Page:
WeTransfer Moves Toward File Transfer as a Microservice

It shouldn’t be news that enterprise file storage, sync, and sharing software and services (EFSS) have largely become a commodity. Prices continue to fall, in part because providers’ storage costs are still decreasing. More importantly, their cost to actually transfer a file has always been negligible, even with the application of strong encryption.
With costs low and decreasing, it’s fair to ask which of the aspects of file storage, sync, and sharing creates enough value for customers that providers can charge for the service. When you stop and think about it, the sharing or transfer of the file has always been the action that the rest of the bundled offer hangs on, especially for cloud-based services. A file can’t be stored on a provider’s servers until a copy has been transferred there. Similarly, changes to files must be transferred to keep copies in sync. The vast majority of the value proposition clearly lies in the transfer (sharing) of the file.
So it makes sense for the file transfer element to be the focal point for providers’ monetization strategies. If you accept that premise, then the next logical conclusion to be made is that file transfer can be monetized as a stand-alone service. In today’s world, that service would be built and licensed as a microservice, which can be used in any application that can call a RESTful API.
WeTransfer, a company based in Amsterdam (despite claiming San Francisco as its headquarters), has announced today the first step toward the creation of such a commercially-available file transfer microservice. A new partnership makes WeTransfer’s file transfer service an option (alongside Dropbox) for delivering photos and videos purchased from Getty Image’s iStock library. WeTransfer works in the background while the customer remains in iStock.
WeTransfer has exposed its file transfer API to Getty Images only at this point, but will be able strike up similar partnerships with other providers of graphics services. Of course, WeTransfer could also license API access to any developer looking to incorporate file transfer into an application. While it isn’t clear from their statement today if and when that will happen, the possibility is very real and quite compelling.
It’s important to note that both Box and Dropbox have made their file sharing APIs commercially available to developers for several months now, so WeTransfer is playing catch up in this regard. However, WeTransfer has emphasized file sharing almost exclusively since its founding in 2009 as a web-based service that only stores a file being shared for seven days before deleting it from their servers. Dropbox, on the other hand, originally was popular because of its simple-but-effective sync feature, and Box was initially perceived as a cloud-based storage service.
The potential market for file transfer microservices is so young and large that no provider has a clear advantage at this point. The recent nullification of the Safe Harbor agreement (PDF) between the European Union and the United States also presents a significant challenge to file services vendors that provide file storage for a global and multinational customer base. If WeTransfer emphasizes its legacy as an easy-to-use, dependable file transfer-only service with its newly-created microservice, it could gain a larger share of the market and expand well beyond its current niche of creative professional customers.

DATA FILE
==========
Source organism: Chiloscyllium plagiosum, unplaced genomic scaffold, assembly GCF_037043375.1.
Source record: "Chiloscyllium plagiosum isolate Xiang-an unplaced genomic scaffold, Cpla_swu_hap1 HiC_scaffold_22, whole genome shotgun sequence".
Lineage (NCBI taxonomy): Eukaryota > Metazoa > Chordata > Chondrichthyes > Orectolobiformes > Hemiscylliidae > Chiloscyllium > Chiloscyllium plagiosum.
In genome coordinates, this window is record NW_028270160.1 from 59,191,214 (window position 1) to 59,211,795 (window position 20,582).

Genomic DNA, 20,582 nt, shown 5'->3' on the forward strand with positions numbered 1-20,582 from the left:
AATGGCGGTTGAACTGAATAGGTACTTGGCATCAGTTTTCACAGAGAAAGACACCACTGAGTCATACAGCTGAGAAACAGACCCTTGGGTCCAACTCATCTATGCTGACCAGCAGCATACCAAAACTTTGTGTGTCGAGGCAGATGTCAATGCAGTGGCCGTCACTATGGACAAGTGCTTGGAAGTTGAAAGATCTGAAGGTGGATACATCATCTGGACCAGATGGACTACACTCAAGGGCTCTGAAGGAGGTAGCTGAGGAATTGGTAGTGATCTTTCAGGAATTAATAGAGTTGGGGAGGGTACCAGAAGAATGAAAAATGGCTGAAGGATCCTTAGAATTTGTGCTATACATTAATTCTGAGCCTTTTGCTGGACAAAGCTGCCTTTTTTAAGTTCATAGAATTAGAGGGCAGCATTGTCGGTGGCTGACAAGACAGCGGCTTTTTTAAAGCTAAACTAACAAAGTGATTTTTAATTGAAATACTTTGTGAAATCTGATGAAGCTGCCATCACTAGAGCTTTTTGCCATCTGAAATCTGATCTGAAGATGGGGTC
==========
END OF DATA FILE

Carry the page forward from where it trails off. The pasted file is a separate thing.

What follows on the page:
Today in Cloud

A Microsoft executive’s answer to a question during the London launch of Office 365 last month has caused a bit of a storm. As Zack Whittaker reported for ZDNet, Microsoft “admitted” that the U.S. company might have to surrender European customer data if required to do so by U.S. law enforcement agencies invoking the USA PATRIOT Act. The problem, which is actually reasonably well known, is that the PATRIOT Act trumps the Safe Harbor agreements in place between the United States and Europe, and that normally provide a mechanism for U.S. companies to demonstrate their compliance with Europe’s tough data privacy laws. Jennifer Baker reports for Computerworld that the European Parliament is now getting involved, concerned that European data may be at risk. It is certainly true that the extreme powers of the PATRIOT Act could be used to sweep aside the Safe Harbor principles, and customers should be aware that it’s legally permissible. It’s also quite unlikely — unless you’re storing data in which U.S. law enforcement might have a legitimate anti-terror interest. Open and informed discussion of the issues is to be welcomed. Blind panic that — “suddenly” — the FBI will start reading European email? Less helpful.

Today in Cloud

Amazon have done it again. Another small step forward. Another incremental improvement to their offer. Another small reason not to use them crossed off the list. Today, the company announced that their Amazon Web Services product is operating out of a data center in Tokyo. Alongside existing data centers in Singapore, Dublin, California and Virginia, they’re doing an increasingly good job of getting servers close to customers… at least in the Northern Hemisphere. Where’s next? Rio? Sydney? Auckland? Or stick with the top of the globe and go to Bangalore? Or somewhere European, to help Dublin’s “EU West” moniker make sense? Multiple data centers aren’t just about physical proximity and a reduction in network latency, of course. Certain jurisdictions (here in the EU, for one) get very upset at the suggestion of transferring data beyond borders. How interested is Amazon in continuing to cater for the data sovereignty use case?